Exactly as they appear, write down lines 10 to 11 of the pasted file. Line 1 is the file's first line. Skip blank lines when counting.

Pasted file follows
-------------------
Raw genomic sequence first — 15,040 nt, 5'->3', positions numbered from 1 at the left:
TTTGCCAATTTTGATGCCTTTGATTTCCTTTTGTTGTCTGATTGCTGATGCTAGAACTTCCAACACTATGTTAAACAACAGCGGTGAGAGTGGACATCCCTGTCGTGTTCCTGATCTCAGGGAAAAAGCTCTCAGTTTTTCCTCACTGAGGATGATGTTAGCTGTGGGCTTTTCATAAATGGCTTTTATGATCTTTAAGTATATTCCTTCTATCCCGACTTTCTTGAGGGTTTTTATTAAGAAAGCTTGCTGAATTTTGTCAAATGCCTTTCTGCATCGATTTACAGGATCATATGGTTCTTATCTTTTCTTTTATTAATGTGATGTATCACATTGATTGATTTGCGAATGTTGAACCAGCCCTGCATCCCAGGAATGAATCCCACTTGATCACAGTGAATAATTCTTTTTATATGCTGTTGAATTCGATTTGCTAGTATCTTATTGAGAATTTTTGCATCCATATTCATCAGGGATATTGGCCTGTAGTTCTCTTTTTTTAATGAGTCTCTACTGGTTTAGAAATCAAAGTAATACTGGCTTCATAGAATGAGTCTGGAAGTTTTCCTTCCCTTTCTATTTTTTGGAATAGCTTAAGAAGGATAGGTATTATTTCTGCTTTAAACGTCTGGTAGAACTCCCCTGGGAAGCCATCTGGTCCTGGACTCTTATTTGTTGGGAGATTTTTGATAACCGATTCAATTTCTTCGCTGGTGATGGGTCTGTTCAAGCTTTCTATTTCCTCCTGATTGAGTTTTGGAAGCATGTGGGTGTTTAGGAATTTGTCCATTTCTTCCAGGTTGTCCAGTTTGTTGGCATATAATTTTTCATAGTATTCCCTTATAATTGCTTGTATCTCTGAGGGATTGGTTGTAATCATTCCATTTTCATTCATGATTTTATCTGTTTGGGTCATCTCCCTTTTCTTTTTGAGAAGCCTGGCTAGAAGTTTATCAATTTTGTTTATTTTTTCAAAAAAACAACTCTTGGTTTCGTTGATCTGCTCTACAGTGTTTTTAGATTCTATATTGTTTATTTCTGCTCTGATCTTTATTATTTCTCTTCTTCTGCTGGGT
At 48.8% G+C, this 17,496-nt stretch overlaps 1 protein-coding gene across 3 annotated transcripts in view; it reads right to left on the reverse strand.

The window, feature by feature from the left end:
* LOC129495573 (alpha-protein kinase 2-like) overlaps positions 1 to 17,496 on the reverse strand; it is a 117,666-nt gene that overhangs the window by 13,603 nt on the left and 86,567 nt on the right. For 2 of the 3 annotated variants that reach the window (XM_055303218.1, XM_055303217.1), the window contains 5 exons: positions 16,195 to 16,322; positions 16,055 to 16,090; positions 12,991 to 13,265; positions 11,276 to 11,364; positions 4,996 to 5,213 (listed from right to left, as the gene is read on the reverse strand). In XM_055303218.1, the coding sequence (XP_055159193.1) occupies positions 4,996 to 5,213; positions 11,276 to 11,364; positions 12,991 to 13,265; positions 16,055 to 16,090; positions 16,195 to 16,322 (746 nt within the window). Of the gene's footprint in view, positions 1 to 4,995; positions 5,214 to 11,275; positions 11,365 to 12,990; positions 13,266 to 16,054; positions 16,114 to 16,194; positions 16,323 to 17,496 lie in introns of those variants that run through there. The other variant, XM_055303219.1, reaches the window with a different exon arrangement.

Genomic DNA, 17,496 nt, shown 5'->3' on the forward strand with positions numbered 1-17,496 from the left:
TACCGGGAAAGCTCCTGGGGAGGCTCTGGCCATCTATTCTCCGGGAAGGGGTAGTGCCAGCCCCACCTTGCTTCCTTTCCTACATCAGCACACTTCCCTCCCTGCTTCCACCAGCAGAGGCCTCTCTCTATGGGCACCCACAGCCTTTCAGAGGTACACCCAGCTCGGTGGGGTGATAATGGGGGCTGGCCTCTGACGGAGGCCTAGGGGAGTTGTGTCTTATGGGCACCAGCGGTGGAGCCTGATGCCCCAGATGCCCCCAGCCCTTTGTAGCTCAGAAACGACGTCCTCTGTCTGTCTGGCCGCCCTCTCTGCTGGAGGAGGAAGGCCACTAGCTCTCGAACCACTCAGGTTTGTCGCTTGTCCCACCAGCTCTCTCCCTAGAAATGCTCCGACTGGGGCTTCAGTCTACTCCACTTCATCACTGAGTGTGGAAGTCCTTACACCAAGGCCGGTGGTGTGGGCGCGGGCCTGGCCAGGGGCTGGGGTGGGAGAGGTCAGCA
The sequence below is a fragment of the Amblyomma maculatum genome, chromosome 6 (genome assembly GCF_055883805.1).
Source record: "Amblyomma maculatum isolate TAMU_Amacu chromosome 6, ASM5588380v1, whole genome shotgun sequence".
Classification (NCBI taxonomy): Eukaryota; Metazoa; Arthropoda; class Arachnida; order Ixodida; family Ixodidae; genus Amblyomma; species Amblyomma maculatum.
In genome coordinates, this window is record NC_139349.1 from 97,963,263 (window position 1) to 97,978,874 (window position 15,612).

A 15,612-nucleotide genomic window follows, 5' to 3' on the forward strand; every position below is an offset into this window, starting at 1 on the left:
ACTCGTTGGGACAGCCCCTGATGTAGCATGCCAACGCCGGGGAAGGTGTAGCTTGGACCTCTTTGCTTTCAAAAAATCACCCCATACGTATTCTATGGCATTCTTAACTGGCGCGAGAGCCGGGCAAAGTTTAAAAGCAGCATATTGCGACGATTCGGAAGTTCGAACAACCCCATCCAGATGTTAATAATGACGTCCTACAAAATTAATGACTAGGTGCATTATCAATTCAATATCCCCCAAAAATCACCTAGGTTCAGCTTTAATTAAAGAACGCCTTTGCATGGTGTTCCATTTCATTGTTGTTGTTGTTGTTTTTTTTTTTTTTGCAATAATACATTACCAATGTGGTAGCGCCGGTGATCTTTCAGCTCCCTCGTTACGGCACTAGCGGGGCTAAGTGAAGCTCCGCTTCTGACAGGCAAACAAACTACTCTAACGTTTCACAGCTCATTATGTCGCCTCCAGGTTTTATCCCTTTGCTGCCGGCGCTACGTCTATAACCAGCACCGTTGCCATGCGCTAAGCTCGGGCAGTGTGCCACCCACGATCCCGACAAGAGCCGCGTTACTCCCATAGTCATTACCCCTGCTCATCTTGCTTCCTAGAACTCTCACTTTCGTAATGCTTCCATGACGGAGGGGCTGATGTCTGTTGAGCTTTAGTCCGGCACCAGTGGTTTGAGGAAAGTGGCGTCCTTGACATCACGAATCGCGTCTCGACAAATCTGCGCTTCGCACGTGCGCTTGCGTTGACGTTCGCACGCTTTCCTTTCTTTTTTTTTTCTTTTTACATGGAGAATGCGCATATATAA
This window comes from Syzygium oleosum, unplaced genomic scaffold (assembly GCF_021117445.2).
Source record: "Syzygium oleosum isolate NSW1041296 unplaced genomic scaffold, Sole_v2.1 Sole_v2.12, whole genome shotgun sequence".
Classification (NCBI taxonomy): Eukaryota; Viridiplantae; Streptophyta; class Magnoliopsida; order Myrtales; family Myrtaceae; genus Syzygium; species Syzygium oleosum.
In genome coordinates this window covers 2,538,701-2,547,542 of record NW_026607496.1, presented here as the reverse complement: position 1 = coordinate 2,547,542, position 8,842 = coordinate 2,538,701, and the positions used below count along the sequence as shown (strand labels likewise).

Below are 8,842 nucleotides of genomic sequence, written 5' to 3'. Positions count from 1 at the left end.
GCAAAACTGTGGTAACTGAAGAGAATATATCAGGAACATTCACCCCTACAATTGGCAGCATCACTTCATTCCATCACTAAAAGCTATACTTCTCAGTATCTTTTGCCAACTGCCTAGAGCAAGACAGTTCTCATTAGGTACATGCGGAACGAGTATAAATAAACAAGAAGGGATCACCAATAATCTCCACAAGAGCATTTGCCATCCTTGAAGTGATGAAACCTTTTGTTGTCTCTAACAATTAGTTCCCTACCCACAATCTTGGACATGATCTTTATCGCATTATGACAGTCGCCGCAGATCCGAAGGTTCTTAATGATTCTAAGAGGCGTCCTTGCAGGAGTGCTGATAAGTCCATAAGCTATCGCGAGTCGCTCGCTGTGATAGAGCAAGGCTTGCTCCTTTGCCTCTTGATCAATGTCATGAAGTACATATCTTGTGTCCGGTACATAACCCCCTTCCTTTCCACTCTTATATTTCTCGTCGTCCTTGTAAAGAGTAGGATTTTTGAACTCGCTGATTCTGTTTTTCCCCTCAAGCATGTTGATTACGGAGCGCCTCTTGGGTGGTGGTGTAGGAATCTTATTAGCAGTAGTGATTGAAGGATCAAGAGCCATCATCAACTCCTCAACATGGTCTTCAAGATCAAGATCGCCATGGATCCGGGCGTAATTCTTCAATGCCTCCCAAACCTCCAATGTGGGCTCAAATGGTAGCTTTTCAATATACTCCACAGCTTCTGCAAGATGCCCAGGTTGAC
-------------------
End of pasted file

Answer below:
Classification (NCBI taxonomy): Eukaryota; Metazoa; Arthropoda; class Arachnida; order Ixodida; family Ixodidae; genus Amblyomma; species Amblyomma maculatum.
In genome coordinates, this window is record NC_139349.1 from 97,963,263 (window position 1) to 97,978,874 (window position 15,612).